In this case, the plaintiffs claimed that a political committee's name is a protected form of political speech, and that the naming restrictions impose a substantial burden on their First Amendment rights without furthering an important or compelling government interest. However, the court held that there was no showing that the Act restricts plaintiffs' speech or that the naming restrictions were enacted because of the content of their speech.
The court first recounted the naming restrictions' long history of alleviating "the constant public confusion surrounding [PACs]." The court noted that, prior to the naming restrictions, the name of unauthorized PACs could contain a candidate's name without being authorized or endorsed by that candidate. "The voting public would mistake such unauthorized PACs as a candidate's official authorized PAC, resulting in misdirected campaign contributions and increased voter confusion." The court found that such confusion is still likely and "is exactly why 30102(e)(4)'s mandate why should not be disturbed."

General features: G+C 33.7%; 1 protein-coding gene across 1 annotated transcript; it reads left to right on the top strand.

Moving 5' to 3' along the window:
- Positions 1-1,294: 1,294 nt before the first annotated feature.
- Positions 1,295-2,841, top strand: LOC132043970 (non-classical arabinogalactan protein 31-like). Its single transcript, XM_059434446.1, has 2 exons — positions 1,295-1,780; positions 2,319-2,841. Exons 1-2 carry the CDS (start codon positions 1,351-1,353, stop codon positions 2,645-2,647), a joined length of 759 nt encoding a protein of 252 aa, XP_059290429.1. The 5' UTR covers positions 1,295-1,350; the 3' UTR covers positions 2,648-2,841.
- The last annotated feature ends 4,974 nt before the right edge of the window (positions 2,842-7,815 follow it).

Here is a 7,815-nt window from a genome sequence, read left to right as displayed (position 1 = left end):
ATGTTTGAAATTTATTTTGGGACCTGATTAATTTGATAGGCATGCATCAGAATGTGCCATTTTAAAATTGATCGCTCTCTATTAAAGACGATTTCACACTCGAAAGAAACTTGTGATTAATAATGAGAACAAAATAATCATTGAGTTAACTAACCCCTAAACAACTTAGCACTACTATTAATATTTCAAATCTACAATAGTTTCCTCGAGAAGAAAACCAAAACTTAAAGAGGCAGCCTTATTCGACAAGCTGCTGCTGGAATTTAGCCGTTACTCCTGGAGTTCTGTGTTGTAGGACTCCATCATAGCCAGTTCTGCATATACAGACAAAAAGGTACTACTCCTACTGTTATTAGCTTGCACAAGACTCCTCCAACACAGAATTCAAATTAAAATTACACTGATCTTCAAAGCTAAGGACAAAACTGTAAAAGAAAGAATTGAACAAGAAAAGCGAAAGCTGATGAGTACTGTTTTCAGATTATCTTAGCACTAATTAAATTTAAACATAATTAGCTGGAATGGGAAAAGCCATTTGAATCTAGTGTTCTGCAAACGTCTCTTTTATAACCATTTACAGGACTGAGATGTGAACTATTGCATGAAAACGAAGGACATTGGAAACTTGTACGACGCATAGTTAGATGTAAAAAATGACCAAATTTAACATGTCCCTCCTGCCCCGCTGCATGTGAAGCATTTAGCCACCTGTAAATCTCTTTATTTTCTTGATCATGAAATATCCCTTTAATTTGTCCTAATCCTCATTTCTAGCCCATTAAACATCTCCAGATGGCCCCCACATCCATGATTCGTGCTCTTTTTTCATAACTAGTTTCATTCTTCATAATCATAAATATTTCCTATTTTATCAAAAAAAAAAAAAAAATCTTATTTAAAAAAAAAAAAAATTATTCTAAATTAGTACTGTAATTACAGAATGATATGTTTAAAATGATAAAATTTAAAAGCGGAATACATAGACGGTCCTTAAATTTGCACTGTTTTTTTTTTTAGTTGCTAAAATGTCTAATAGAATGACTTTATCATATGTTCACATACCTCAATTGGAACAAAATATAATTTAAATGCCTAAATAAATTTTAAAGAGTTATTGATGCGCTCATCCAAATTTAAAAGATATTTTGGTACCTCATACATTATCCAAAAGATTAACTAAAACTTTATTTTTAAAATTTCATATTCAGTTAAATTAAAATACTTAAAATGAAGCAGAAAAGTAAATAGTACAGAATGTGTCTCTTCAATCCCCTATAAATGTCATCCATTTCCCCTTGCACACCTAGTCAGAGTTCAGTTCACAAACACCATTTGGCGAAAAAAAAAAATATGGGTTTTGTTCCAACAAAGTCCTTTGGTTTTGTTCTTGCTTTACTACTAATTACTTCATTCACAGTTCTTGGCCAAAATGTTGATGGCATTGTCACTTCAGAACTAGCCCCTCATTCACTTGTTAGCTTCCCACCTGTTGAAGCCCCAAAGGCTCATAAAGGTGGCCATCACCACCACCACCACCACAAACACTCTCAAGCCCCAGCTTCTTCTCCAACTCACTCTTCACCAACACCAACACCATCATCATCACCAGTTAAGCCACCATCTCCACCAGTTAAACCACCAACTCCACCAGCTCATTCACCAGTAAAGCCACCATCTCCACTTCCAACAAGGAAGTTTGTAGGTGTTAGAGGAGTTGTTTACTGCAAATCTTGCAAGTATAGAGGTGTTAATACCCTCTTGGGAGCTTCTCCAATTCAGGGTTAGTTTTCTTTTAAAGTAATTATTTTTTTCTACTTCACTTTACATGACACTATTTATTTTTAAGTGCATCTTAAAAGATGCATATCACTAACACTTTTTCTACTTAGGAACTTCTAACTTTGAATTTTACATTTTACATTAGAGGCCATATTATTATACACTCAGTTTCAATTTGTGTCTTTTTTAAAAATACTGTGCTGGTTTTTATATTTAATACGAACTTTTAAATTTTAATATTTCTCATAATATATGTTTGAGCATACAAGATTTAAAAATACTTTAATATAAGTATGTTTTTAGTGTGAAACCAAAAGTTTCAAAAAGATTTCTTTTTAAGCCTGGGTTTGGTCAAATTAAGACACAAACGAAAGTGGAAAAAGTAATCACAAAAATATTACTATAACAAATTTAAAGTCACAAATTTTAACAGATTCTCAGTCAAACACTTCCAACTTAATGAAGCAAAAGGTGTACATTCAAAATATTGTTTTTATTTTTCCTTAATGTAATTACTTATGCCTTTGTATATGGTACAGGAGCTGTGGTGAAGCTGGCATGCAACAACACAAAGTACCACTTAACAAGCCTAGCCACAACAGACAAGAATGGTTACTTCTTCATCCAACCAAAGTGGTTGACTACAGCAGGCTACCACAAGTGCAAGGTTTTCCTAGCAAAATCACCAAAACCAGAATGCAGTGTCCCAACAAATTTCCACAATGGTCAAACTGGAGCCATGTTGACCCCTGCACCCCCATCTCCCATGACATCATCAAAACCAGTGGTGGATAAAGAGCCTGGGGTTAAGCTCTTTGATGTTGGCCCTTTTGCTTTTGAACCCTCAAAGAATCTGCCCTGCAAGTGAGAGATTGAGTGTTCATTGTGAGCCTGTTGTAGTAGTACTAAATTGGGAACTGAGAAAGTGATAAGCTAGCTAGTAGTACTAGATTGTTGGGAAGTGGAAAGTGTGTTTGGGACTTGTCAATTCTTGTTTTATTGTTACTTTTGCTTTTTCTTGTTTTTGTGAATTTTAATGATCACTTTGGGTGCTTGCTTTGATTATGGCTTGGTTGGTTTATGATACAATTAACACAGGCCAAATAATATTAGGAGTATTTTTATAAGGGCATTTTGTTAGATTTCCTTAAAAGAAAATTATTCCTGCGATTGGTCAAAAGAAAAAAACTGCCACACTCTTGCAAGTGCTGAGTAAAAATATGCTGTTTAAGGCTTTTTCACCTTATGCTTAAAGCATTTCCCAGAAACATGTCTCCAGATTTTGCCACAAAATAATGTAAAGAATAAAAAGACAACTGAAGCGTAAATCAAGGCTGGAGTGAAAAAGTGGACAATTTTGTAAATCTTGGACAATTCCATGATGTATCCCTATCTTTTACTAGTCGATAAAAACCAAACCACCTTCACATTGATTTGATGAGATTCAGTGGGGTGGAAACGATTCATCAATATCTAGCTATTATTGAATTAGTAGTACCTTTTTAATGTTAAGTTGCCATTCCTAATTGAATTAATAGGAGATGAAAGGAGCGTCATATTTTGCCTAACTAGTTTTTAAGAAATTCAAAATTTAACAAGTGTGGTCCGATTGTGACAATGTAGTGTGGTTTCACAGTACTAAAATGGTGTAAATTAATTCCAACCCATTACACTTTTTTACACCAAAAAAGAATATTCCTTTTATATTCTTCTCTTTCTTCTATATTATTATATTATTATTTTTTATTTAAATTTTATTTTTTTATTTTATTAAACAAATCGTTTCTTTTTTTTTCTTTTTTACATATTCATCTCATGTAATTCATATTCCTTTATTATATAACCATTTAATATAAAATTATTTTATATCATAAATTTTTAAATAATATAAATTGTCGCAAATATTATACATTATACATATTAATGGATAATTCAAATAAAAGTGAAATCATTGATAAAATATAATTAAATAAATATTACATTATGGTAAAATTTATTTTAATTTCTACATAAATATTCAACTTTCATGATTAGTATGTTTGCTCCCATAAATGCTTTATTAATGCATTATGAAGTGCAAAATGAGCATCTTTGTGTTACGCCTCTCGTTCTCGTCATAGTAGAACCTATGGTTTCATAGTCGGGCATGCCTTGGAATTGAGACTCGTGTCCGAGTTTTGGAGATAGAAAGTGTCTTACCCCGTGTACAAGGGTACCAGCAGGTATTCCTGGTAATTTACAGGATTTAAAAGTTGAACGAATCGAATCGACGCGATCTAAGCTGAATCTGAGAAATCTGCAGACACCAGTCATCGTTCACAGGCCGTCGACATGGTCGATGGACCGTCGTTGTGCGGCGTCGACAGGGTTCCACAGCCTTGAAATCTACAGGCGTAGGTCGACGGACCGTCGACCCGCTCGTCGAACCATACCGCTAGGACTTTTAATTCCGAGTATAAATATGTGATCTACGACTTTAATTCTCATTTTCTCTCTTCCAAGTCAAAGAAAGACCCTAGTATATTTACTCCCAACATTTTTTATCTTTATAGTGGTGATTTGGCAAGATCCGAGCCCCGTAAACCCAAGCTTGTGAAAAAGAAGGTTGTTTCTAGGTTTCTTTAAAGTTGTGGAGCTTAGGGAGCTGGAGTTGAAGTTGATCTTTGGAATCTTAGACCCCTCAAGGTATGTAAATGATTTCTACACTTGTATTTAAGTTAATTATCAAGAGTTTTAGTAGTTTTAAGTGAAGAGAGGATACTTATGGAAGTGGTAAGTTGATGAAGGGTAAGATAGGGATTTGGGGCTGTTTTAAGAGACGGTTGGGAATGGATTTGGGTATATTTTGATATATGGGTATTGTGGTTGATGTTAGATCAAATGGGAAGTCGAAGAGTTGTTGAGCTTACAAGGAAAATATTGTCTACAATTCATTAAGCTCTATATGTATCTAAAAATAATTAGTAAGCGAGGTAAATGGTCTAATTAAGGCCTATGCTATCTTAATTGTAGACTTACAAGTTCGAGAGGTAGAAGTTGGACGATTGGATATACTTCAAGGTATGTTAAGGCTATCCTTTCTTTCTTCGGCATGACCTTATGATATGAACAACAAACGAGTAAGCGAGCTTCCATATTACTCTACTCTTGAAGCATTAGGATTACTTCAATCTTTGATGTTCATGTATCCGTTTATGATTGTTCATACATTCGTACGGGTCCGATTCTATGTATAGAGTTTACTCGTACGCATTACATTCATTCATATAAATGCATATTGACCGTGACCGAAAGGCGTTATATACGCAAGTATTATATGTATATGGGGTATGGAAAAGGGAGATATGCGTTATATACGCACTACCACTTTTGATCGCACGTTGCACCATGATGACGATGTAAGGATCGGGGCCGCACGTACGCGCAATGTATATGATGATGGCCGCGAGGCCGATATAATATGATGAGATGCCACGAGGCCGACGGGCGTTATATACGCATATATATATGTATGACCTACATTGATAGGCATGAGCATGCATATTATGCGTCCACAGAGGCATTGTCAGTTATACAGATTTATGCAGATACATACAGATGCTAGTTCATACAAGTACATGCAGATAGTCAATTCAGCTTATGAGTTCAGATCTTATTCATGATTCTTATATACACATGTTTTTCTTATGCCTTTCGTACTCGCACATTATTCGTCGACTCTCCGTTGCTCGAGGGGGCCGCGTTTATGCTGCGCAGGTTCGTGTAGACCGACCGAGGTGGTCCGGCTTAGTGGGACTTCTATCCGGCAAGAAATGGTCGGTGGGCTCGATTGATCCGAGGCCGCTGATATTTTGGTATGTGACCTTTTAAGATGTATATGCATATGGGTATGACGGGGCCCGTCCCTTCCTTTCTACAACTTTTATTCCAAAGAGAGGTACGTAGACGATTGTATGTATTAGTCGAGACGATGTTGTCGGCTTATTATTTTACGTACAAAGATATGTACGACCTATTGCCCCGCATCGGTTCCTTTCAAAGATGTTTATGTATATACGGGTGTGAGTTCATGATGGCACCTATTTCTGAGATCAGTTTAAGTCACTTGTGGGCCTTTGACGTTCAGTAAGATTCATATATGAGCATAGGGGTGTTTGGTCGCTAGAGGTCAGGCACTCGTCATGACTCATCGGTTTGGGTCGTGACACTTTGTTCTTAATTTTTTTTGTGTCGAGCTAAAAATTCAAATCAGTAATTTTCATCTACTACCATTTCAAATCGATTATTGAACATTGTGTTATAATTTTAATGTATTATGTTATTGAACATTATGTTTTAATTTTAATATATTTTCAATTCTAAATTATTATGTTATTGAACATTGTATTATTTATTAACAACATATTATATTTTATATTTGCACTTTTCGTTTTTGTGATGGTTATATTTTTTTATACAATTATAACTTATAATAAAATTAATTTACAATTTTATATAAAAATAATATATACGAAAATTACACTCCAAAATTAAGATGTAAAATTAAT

The court rejected the plaintiffs' argument that section 30102(e)(4) is content based and subject to strict scrutiny and, citing Citizens United and McConnell, explained that section 30102(e)(4) "'does not prevent anyone from speaking.'" The court found that, on the contrary, the naming restrictions allow unauthorized PACs "all forms of political speech" by allowing them "[the freedom] to discuss candidates—even by using a candidate's name—throughout their website, solicitations, special projects and various other communications," and even in the titles of their special projects "if the title clearly and unambiguously shows opposition to the named candidate." The court pointed out that the only area where the plaintiffs are not allowed to use a candidate's name is in the official title of the unauthorized PAC. The court found this "narrow and specific" requirement does not prohibit speech but limits potential confusion about which person, group or candidate the PAC represents and ensures transparency.